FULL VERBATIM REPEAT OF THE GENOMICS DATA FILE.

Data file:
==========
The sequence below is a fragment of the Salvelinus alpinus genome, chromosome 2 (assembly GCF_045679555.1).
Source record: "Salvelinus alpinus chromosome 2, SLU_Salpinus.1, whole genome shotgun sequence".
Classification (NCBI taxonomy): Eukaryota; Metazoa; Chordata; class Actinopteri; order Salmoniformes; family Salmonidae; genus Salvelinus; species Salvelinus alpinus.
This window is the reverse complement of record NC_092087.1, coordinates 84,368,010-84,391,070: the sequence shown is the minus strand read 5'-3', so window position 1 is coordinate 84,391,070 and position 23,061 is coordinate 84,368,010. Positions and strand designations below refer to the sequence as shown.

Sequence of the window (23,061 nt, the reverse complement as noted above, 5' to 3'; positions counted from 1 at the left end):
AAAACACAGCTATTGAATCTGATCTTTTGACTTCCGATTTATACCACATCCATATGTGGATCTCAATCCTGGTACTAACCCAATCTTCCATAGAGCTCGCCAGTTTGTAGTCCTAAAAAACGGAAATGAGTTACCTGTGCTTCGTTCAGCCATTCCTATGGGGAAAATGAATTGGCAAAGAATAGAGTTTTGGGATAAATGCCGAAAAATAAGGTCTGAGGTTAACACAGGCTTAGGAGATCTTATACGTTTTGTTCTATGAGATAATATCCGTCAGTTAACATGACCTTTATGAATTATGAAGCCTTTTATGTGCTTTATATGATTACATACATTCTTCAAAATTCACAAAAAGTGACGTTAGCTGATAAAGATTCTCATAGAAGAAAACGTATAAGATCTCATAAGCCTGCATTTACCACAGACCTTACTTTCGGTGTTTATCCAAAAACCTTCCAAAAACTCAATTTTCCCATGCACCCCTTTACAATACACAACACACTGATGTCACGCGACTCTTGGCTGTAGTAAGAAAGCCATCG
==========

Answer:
The sequence below is a fragment of the Salvelinus alpinus genome, chromosome 2 (assembly GCF_045679555.1).
Source record: "Salvelinus alpinus chromosome 2, SLU_Salpinus.1, whole genome shotgun sequence".
Classification (NCBI taxonomy): Eukaryota; Metazoa; Chordata; class Actinopteri; order Salmoniformes; family Salmonidae; genus Salvelinus; species Salvelinus alpinus.
This window is the reverse complement of record NC_092087.1, coordinates 84,368,010-84,391,070: the sequence shown is the minus strand read 5'-3', so window position 1 is coordinate 84,391,070 and position 23,061 is coordinate 84,368,010. Positions and strand designations below refer to the sequence as shown.

Sequence of the window (23,061 nt, the reverse complement as noted above, 5' to 3'; positions counted from 1 at the left end):
AAAACACAGCTATTGAATCTGATCTTTTGACTTCCGATTTATACCACATCCATATGTGGATCTCAATCCTGGTACTAACCCAATCTTCCATAGAGCTCGCCAGTTTGTAGTCCTAAAAAACGGAAATGAGTTACCTGTGCTTCGTTCAGCCATTCCTATGGGGAAAATGAATTGGCAAAGAATAGAGTTTTGGGATAAATGCCGAAAAATAAGGTCTGAGGTTAACACAGGCTTAGGAGATCTTATACGTTTTGTTCTATGAGATAATATCCGTCAGTTAACATGACCTTTATGAATTATGAAGCCTTTTATGTGCTTTATATGATTACATACATTCTTCAAAATTCACAAAAAGTGACGTTAGCTGATAAAGATTCTCATAGAAGAAAACGTATAAGATCTCATAAGCCTGCATTTACCACAGACCTTACTTTCGGTGTTTATCCAAAAACCTTCCAAAAACTCAATTTTCCCATGCACCCCTTTACAATACACAACACACTGATGTCACGCGACTCTTGGCTGTAGTAAGAAAGCCATCG